Although overall comedy viewing on TV dropped 9% in 2020, the audience grew substantially for a variety of long-gone sitcoms, from 1960s CBS series "The Andy Griffith Show" to "Friends," according to a Nielsen report provided exclusively to USA TODAY. And classic comedies that reflect casting diversity were among the biggest gainers.
Last year, NBC's "Friends" – which ended its 10-year run in 2004 – was the most-watched comedy on broadcast or cable TV, with 96.7 billion minutes viewed, a 30% jump from 2019. "Andy Griffith" grew 29%, to 58.3 billion viewing minutes, while ABC's "Roseanne" saw a 70% viewing surge to 20.1 billion minutes.
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Behind "Friends" is CBS' "The Big Bang Theory" (2007-19) and "Two and a Half Men" (2003-15), according to Nielsen, which did not include streaming in its ranking. But that's one reason why "Friends" (along with "Big Bang") is a cornerstone of new streaming service HBO Max, which still plans to air a cast reunion after nearly a year's delay due to pandemic restrictions.
The growth rate was even larger for some shows with casts that are more representative of the nation's diversity. Year-to-year viewing of ABC's "Family Matters" (1989-1998), which focuses on a Black family, skyrocketed, recording 11.4 billion viewing minutes for a 392% increase from 2019. So, yes, Urkel, you did do that. "George Lopez" (2002-07), built around a popular comedian of Mexican-American heritage, recorded nearly 11 billion viewing minutes, a 113% jump, while "The Bernie Mac Show" (2001-06) was up 71% to 3.3 billion minutes.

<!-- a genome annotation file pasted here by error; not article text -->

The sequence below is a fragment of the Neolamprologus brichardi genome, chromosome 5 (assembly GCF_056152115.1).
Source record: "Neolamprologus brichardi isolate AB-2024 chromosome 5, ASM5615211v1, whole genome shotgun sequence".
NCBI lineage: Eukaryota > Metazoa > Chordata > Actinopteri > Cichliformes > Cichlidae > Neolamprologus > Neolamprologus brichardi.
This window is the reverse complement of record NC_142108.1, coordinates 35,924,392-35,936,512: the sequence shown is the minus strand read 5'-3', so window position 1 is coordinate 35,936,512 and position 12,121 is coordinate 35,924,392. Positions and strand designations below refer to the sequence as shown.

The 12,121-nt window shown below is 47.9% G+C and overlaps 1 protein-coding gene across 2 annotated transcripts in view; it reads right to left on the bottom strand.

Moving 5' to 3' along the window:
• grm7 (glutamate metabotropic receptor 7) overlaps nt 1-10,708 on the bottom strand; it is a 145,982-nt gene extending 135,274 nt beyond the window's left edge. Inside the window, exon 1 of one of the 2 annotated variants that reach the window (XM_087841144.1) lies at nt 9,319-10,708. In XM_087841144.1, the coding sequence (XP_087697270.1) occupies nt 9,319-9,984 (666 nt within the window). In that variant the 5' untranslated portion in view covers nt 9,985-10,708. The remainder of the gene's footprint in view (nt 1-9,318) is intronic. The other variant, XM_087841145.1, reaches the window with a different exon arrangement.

Audiences increased for a selection of other older sitcoms, too: "I Love Lucy" (9.3 billion minutes, up 8%); "Full House" (7.2 billion minutes, up 35%); "Good Times" (6.9 billion minutes, up 24%); and "The Fresh Prince of Bel-Air" (6.7 billion minutes, up 13%).
"While the comedy genre is always popular, comedy viewing over the past year highlights a resurgence of nostalgia programming," the Nielsen report says. "When audiences needed a break from reality, they traveled back in time to tried-and-true picks like 'Friends,' 'Family Matters,' 'The Golden Girls' and 'Two and a Half Men.'"
Embracing the comfort of the familiar makes sense during an especially unpredictable and troubling year that included the pandemic; protests seeking racial justice after police killings of Black people; and a divisive presidential election. Programs born when TV content was tamer and aimed at the broadest audience possible may also seem like a reliable option for multi-generational households watching together.
The Nielsen report highlights the continuing popularity of TV viewing, even as the streaming audience expands dramatically, and concludes that growth in streaming platforms does not necessarily mean a decline for traditional TV, at least when it comes to sitcom reruns.
"The Office" increased 4% (to 30.1 billion minutes) in TV viewing on Comedy Central and elsewhere in 2020, about half the viewership it attracted streaming on Netflix (57.1 billion). The NBC series, which aired from 2005-13, moved to NBC's new Peacock streaming service in January.
"The high viewership of popular syndicated programs across platforms highlights a critical finding: making them available in more places actually increases total viewership," Nielsen says.
Data on 42 major media markets shows wide disparity in viewing habits. Residents of the Pittsburgh area watched an average of 126 hours of TV comedy in 2020, compared with just 43 hours for those in Salt Lake City. And not surprisingly, "Andy Griffith" ranked as the favorite comedy in two TV markets in North Carolina, Griffith's home state and the setting for the small-town comedy.
These cities have the most avid TV comedy fans
Greensboro-High Point-Winston-Salem, North Carolina (119)
Charlotte, North Carolina (110)
Providence, R.I.-New Bedford, Massachusetts (107)
Jacksonville, Florida (103)
St. Louis (102)
This article originally appeared on USA TODAY: Nielsen finds COVID-19 TV viewing spikes for classic sitcoms